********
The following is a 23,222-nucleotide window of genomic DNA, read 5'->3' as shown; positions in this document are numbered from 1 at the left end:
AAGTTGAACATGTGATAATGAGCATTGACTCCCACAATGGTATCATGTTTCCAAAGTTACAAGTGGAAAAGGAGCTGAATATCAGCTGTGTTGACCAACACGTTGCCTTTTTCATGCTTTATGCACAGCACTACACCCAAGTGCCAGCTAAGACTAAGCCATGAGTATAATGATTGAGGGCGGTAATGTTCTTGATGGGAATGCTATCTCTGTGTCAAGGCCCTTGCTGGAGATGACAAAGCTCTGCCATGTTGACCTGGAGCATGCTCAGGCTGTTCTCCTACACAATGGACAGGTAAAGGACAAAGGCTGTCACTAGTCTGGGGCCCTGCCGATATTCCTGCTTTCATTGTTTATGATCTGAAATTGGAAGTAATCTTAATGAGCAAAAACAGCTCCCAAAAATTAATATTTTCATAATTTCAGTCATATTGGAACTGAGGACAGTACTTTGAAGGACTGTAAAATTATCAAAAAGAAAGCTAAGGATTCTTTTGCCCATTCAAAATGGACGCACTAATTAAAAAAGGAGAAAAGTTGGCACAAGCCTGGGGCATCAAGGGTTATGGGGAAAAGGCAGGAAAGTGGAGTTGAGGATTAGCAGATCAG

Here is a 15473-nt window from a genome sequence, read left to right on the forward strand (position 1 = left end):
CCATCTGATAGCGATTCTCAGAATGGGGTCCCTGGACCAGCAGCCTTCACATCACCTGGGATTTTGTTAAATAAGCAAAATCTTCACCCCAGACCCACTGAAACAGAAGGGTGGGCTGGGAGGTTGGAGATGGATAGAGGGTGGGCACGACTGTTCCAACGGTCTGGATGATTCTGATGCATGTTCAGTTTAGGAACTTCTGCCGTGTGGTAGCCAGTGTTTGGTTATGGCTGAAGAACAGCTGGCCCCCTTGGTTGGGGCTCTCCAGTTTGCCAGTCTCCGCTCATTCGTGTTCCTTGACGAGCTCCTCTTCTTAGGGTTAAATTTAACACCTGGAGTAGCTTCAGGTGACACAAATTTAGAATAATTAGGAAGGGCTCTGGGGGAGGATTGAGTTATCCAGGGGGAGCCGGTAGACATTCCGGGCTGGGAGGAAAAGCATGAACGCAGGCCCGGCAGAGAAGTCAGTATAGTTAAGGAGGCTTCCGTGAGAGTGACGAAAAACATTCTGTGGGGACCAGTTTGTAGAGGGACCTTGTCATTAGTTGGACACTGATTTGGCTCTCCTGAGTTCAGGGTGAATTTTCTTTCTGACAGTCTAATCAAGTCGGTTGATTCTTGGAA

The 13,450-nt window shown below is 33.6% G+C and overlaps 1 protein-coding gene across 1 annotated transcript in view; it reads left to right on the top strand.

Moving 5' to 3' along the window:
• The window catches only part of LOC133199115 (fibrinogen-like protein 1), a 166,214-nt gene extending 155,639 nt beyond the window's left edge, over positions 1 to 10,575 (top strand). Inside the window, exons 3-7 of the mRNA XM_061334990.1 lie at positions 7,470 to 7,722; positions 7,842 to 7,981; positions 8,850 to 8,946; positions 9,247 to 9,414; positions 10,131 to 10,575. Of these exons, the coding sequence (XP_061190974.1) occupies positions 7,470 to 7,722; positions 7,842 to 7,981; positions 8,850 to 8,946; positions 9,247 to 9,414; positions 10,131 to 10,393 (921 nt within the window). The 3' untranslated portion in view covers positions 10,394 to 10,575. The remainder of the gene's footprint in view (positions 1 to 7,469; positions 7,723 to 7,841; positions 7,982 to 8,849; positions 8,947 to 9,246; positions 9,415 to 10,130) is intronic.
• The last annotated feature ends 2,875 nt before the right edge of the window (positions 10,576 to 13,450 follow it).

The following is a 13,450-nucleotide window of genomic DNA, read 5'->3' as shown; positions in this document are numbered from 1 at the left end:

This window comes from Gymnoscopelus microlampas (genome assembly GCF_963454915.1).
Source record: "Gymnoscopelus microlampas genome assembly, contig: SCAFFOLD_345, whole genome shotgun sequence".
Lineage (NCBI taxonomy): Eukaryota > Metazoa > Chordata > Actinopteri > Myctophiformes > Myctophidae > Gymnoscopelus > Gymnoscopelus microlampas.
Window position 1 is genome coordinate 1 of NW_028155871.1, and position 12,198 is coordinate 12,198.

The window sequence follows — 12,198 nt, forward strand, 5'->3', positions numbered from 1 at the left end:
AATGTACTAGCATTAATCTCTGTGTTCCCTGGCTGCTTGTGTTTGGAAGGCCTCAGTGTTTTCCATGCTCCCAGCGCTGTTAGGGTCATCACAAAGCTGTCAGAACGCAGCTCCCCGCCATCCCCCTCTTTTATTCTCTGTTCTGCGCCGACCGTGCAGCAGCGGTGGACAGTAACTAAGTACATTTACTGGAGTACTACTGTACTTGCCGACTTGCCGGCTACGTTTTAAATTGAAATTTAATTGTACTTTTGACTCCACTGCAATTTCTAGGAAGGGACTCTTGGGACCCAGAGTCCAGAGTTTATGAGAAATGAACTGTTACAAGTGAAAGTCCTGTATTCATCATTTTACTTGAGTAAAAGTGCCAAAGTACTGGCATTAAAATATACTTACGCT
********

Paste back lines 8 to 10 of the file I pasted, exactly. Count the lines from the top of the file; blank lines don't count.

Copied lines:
• The last annotated feature ends 2,875 nt before the right edge of the window (positions 10,576 to 13,450 follow it).

The following is a 13,450-nucleotide window of genomic DNA, read 5'->3' as shown; positions in this document are numbered from 1 at the left end:

This window comes from Gymnoscopelus microlampas (genome assembly GCF_963454915.1).